Telemedicine in Pediatric Cardiology
- Satou GM, Rheuban K, Alverson D, et al., on behalf of the American Heart Association Congenital Cardiac Disease Committee of the Council on Cardiovascular Disease in the Young and Council on Quality Care and Outcomes Research.
- Telemedicine in Pediatric Cardiology: A Scientific Statement From the American Heart Association. Circulation 2017;Feb 13:[Epub ahead of print].
The following are key points to remember from this American Heart Association Scientific Statement about telemedicine in pediatric cardiology:
- Various terms related to telemedicine have been used interchangeably in the literature. For the purposes of this document, telehealth is defined as the use of technology to bridge distances in any aspect of medicine. Telemedicine is the specific application of technology to conduct clinical medicine at a distance. The term telecardiology is defined as the broad application of telemedicine in the field of cardiology specifically.
- Tele-echocardiography is the most common telemedicine application used within the field of cardiology. It is the process in which a provider or technician obtains cardiovascular ultrasound images which are subsequently transmitted to an off-site location for interpretation by a cardiologist.
- Telecardiology may play a role in the assessment of infants with positive pulse oximetry screens. Telemedicine can provide access to pediatric subspecialists after a positive screen. Assessment of infants with positive pulse oximetry screens is relatively high yield. Critical congenital heart disease is identified at a rate of 1 diagnosis per 6.8 echocardiograms performed for a positive pulse oximetry screen, as compared with a rate of 1 complex lesion identified per 100 echocardiograms performed for murmur.
- An important component of telemedicine is the training of local sonographers to perform a triage echocardiogram. As adult sonographers may not be comfortable with suprasternal notch and subcostal views, these should be an area of emphasis in training programs.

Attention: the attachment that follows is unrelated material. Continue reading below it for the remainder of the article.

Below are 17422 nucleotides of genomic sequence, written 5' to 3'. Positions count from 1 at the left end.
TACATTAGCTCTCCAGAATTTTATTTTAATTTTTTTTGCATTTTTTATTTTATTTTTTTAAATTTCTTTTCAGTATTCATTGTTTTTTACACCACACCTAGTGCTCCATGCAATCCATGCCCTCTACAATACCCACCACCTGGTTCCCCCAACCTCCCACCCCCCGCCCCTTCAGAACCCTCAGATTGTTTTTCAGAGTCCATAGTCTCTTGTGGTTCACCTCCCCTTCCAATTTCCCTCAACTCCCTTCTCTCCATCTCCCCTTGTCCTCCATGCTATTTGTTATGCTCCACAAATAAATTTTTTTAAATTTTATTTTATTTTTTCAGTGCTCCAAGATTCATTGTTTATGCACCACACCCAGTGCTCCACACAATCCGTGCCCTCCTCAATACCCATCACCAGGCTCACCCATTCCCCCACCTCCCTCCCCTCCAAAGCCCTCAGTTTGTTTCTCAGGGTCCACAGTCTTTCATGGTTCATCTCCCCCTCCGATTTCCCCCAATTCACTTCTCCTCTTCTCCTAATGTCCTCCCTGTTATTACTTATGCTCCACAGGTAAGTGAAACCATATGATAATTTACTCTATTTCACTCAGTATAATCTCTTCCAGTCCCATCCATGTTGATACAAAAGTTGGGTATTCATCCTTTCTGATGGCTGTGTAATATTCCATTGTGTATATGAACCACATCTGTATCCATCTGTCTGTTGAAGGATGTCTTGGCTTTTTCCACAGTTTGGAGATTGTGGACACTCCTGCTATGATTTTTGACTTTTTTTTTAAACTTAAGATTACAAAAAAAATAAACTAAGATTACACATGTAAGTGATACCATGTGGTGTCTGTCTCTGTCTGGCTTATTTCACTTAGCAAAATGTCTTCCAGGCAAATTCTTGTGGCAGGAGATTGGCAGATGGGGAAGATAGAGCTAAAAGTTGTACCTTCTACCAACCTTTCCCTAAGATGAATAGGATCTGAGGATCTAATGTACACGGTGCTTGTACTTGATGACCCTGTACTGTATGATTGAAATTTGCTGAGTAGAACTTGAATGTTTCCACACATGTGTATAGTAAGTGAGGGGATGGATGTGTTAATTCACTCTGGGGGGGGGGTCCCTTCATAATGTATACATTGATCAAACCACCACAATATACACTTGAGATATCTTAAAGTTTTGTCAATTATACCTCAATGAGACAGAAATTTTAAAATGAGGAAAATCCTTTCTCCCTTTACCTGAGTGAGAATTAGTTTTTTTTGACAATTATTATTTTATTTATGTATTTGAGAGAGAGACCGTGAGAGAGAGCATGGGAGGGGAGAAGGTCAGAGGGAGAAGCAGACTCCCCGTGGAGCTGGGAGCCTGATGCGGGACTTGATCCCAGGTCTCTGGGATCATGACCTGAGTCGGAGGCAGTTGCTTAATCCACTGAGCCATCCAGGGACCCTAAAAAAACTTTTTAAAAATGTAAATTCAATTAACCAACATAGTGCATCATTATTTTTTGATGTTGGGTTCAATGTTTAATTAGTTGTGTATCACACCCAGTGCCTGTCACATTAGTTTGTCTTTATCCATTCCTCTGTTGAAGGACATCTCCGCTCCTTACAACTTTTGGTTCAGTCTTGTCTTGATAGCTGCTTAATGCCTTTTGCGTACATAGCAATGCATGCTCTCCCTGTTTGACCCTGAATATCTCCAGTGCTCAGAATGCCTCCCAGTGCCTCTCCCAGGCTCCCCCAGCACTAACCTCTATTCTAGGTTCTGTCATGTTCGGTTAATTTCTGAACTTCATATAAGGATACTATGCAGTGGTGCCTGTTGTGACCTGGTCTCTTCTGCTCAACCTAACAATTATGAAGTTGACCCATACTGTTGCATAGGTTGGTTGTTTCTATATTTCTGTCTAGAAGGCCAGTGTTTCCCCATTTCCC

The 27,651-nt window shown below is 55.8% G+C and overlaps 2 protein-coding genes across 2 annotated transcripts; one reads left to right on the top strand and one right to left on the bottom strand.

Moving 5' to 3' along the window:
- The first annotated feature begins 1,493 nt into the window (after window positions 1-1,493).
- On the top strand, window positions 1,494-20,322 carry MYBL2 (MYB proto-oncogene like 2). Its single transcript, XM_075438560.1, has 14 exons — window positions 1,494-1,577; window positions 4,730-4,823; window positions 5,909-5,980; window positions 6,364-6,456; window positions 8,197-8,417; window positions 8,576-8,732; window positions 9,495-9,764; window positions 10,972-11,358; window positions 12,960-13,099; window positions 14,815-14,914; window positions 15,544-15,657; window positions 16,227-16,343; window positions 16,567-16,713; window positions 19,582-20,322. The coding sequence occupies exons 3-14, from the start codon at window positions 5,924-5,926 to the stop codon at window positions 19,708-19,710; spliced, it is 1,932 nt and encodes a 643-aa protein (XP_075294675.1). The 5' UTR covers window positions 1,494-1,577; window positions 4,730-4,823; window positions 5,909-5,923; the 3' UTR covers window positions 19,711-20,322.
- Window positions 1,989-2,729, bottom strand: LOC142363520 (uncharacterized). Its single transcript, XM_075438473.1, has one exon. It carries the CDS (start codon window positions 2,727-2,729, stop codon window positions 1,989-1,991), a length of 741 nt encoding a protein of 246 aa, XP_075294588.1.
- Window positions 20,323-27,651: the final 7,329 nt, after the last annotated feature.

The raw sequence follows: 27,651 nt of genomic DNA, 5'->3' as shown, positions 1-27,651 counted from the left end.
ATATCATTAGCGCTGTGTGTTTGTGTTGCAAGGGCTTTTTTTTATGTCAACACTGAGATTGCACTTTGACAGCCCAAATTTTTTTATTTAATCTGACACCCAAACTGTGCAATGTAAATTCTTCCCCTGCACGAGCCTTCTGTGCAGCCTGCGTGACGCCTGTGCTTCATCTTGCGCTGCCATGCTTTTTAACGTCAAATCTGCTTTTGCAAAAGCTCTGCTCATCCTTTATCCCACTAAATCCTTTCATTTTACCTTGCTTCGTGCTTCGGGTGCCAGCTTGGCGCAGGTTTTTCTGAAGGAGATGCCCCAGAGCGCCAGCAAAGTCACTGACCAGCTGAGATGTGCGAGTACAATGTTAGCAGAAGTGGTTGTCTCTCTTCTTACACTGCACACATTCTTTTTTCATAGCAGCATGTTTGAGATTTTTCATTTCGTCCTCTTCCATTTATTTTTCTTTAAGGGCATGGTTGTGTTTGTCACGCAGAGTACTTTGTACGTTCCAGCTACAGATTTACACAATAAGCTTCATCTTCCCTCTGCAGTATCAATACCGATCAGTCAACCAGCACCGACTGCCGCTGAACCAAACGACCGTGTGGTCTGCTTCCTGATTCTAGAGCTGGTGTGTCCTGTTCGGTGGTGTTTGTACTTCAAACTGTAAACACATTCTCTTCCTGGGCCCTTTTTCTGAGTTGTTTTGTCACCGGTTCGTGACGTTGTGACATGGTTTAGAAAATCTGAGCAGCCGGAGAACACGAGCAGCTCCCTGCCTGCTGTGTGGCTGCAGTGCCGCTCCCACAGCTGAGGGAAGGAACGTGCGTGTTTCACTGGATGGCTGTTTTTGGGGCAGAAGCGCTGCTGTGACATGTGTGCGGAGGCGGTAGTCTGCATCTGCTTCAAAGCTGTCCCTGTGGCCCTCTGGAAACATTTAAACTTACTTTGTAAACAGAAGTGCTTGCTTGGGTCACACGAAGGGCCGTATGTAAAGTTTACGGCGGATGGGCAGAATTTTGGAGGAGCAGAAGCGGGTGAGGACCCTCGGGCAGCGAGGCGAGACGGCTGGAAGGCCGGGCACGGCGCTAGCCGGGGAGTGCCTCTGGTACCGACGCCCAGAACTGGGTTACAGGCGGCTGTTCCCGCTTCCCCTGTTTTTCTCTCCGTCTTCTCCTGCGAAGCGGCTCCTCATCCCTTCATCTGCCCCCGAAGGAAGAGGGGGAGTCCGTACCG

- A structured plan is important in the development of tele-echocardiography sites. There are generally three components of such a plan. The first includes identification of information technology support and planning for sonographer education. The next component is development of the clinical care model, including providing intake data to the referral center and establishing a mechanism of reporting results back to the local center. Finally, the plan should include ongoing quality assessment including establishment of quality metrics and report dissemination.
- A key component of telemedicine programs involves the development of relationships between community and pediatric cardiologists at the referral centers. This includes education regarding the role of echocardiography in the diagnosis of cardiac disease.
- A common use of telemedicine in the pediatric cardiac catheterization laboratory is for early career interventional cardiologists to seek consultation from senior faculty, often at remote centers.
- There has been interest in developing technology for the remote diagnosis of heart murmurs using tele-auscultation. However, technical limitations have limited its use and it has not proliferated in practice. There is potential for the use of computer-aided auscultation interpretation using digitally recorded heart sounds, which has been shown to be highly sensitive and specific.
- Telemedicine services are currently reimbursed by federal, state, and private payers, although there is significant variability in policies of reimbursement based on type of payer and geographic location.
- Advances in technology and the rapidly changing healthcare environment have moved the field of telemedicine towards realization of its full potential. Additional policies to standardize various aspects of telemedicine will be required at the level of state and local governments, as well as private and public payers.
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